When Your Child Hurts: What Is Amplified Musculoskeletal Pain Syndrome?
Before you chalk up your teen’s vague complaints of pain to an attempt to stay home from school, consider this: As many as 40 percent of children suffer from chronic pain and 7.5 percent have amplified musculoskeletal pain syndrome (AMPS). Cases of AMPS are on the rise, thanks to the pandemic that has left kids more depressed, isolated and sedentary.
What Is AMPS?
AMPS is characterized by chronic pain in the muscles, joints or other parts of the body that occurs without any underlying injury or inflammation. The pain can come and go or be constant, and it can affect the whole body or just one area.
The pain that children with AMPS experience is more intense than you would normally expect. That’s because your child has an abnormal response to pain that involves the nerves that control blood flow through blood vessels. When blood (and consequently oxygen) is restricted, it leads to an increase in waste products in muscles, such as lactic acid. This buildup causes more pain, and the secondary pain signals are sent through the nerves again, amplifying the pain on a continuous cycle.
Types of Amplified Pain
Amplified Musculoskeletal Pain Syndrome is an umbrella term for several different types of intense pain in children, including:
- Diffuse amplified pain (also called juvenile fibromyalgia).
- Intermittent amplified pain.
- Complex regional pain syndrome (CRPS) with autonomic changes. (CRPS most often is limited to an arm or leg.)
- Localized amplified pain without autonomic changes. (Autonomic changes are color and temperature changes in a child’s body, such as cold and blue skin or swelling and sweating.)
Causes of AMPS
The symptoms of AMPS can occur suddenly or take weeks to develop. We don’t fully understand yet what causes AMPS, but it usually starts in children after one or more of the following:
- Injury: Your child may have a specific injury, such as a broken bone, or have developed pain after surgery.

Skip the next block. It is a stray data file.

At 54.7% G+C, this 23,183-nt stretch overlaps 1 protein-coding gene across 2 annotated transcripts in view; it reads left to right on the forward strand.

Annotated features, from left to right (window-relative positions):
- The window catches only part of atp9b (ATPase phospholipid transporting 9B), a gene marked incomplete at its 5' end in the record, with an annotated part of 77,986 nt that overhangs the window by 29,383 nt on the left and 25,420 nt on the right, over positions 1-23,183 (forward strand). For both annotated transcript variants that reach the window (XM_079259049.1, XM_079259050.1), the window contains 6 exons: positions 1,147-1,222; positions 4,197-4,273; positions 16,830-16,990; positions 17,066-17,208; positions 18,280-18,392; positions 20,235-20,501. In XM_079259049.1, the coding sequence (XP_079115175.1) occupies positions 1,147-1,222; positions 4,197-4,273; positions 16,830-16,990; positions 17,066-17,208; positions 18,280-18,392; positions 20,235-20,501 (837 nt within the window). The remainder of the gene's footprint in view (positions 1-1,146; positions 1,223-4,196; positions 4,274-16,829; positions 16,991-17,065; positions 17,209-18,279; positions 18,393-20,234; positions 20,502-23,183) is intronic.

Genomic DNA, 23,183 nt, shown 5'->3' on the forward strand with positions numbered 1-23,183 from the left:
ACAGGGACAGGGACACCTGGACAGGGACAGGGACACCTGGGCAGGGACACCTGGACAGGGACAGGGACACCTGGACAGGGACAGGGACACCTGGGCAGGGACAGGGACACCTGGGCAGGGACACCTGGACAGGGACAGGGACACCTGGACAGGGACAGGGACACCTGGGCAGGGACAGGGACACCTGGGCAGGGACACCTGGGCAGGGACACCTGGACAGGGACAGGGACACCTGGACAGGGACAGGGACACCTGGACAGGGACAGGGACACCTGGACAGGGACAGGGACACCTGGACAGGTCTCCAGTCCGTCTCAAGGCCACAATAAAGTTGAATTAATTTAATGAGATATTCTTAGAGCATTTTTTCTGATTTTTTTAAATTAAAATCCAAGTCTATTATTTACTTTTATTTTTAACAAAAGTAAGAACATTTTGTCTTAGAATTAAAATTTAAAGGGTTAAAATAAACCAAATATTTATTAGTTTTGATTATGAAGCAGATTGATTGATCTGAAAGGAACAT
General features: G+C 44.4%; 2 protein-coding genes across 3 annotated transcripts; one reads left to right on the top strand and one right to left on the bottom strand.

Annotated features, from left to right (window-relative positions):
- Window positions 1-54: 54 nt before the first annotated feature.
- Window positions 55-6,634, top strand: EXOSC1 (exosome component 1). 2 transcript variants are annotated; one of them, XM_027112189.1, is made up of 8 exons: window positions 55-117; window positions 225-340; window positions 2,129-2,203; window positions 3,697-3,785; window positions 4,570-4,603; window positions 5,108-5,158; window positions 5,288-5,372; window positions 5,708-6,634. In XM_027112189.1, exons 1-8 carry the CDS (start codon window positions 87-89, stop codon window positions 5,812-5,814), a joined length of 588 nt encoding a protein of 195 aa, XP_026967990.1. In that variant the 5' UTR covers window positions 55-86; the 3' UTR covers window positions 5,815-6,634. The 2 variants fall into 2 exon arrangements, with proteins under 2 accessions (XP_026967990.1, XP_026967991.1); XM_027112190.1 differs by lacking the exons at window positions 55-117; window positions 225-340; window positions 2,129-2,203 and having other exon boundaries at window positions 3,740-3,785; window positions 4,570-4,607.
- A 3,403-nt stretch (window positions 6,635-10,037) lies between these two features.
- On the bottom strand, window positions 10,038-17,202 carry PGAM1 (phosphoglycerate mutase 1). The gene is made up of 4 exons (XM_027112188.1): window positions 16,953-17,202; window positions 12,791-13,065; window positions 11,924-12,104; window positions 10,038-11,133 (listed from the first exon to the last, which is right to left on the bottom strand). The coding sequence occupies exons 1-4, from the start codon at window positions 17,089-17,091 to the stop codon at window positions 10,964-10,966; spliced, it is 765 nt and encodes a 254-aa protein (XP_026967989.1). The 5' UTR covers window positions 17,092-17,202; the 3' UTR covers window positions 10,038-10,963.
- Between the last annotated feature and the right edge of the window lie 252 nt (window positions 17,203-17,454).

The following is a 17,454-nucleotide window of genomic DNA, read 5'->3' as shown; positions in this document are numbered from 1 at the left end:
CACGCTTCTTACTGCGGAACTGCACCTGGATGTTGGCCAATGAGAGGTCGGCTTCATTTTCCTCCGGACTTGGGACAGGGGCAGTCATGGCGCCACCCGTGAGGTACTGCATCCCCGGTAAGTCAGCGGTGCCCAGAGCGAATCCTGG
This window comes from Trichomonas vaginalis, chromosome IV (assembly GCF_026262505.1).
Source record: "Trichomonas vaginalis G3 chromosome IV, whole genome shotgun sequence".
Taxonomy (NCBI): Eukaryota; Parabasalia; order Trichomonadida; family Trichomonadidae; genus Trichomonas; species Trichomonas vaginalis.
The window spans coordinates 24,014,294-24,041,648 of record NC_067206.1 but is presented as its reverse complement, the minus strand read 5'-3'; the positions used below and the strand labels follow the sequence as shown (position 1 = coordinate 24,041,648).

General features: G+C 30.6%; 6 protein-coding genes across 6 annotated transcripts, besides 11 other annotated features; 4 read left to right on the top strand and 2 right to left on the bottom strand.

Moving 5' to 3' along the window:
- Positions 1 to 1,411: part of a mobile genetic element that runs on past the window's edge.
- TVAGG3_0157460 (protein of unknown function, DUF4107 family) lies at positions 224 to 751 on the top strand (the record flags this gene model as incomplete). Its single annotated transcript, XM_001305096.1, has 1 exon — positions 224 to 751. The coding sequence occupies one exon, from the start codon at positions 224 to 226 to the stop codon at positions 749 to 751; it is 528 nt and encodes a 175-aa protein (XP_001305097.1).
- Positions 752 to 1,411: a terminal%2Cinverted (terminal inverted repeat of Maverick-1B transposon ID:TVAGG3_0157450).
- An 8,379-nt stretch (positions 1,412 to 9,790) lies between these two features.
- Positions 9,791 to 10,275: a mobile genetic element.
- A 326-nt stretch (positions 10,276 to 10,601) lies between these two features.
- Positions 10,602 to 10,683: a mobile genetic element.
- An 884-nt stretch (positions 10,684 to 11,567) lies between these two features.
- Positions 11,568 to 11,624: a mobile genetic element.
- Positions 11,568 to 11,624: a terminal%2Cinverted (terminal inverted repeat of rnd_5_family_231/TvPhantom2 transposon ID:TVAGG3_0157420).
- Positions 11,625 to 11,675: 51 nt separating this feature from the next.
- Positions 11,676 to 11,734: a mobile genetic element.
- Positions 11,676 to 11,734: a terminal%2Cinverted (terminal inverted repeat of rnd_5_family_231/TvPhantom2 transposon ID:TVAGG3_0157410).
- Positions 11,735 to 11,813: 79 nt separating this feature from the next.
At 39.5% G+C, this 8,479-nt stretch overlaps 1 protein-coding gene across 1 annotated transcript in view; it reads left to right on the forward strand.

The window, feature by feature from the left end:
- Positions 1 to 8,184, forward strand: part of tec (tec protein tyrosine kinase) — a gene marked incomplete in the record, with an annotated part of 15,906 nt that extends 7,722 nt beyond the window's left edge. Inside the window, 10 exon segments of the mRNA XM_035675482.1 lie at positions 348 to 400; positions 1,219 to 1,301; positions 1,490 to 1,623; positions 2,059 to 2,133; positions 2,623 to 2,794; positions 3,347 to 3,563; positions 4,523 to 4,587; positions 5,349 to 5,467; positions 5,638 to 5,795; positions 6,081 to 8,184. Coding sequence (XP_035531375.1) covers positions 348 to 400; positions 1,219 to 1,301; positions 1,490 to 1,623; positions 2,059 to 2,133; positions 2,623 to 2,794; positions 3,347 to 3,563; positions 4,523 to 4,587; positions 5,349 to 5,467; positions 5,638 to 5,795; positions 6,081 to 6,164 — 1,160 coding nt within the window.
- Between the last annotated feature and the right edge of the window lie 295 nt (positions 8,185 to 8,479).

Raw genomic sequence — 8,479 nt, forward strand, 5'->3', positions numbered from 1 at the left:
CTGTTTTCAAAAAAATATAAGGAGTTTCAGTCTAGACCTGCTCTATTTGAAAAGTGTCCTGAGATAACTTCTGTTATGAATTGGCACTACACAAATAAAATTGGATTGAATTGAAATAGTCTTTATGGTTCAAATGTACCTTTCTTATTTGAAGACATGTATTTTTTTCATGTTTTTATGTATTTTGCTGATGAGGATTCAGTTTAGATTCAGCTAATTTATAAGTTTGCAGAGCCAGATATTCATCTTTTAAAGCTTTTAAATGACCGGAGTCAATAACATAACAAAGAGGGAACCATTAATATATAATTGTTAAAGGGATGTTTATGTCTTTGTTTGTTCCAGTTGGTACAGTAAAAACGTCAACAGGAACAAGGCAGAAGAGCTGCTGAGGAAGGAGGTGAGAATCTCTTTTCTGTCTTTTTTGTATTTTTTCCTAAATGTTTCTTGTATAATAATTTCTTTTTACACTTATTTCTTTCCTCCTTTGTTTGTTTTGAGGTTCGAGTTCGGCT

- Illness: Infections such as mononucleosis, gastroenteritis or influenza may be the initial cause of AMPS in your child. More commonly, AMPS occurs with inflammatory conditions such as arthritis, tendonitis, myositis or enthesitis.
- Psychological stress: This can come from many sources, including school and family changes. Children with AMPS tend to be mature, high-achieving perfectionists who want to please people.
AMPS is most likely to affect females who are non-Hispanic and Caucasian, with the onset at age 14, according to a study in 2020.
Amplified pain is diagnosed by your child’s doctor listening carefully to your child’s health history, both physical and emotional, to rule out other conditions. This is vital because blood tests and diagnostic scans usually are normal. However, the pain is real.
Typically, children with AMPS have a constellation of symptoms for at least six months that include:
- Joint pain
- Muscle aches
- Abdominal pain
- Headaches or migraines
- Skin sensitivity
Many children who have AMPS also have hypermobility syndrome, which is very flexible joints that cause pain; or postural orthostatic tachycardia syndrome (POTS), which can cause a faster heartbeat and dizziness when you stand from lying down.
Diagnosing and treating AMPS is difficult. Rheumatologists often help AMPS patients because they are familiar with autoimmune and inflammatory diseases.
If your child has AMPS, the goal is to decrease pain by 80 percent and restore function to 80 percent. Your child’s doctor will do this with a combination of therapies:
- Aerobic exercise, including physical and occupational therapy
- Cognitive behavioral therapy
- Discontinuing medications, especially narcotics
- Desensitization activities
You can schedule these therapies separately for your child, or you can take your child to one of the few AMPS-specific intensive rehabilitation programs in the country. These programs can be difficult, and your child will have to push through the pain to be successful. However, research has shown they are very effective. After one month of treatment, 80 percent of children had no pain and full functionality. Another 15 percent were fully functional with mild or recurrent pain. Only 5 percent showed no improvement. Even more encouraging, five years after treatment, 90 percent of children were doing well.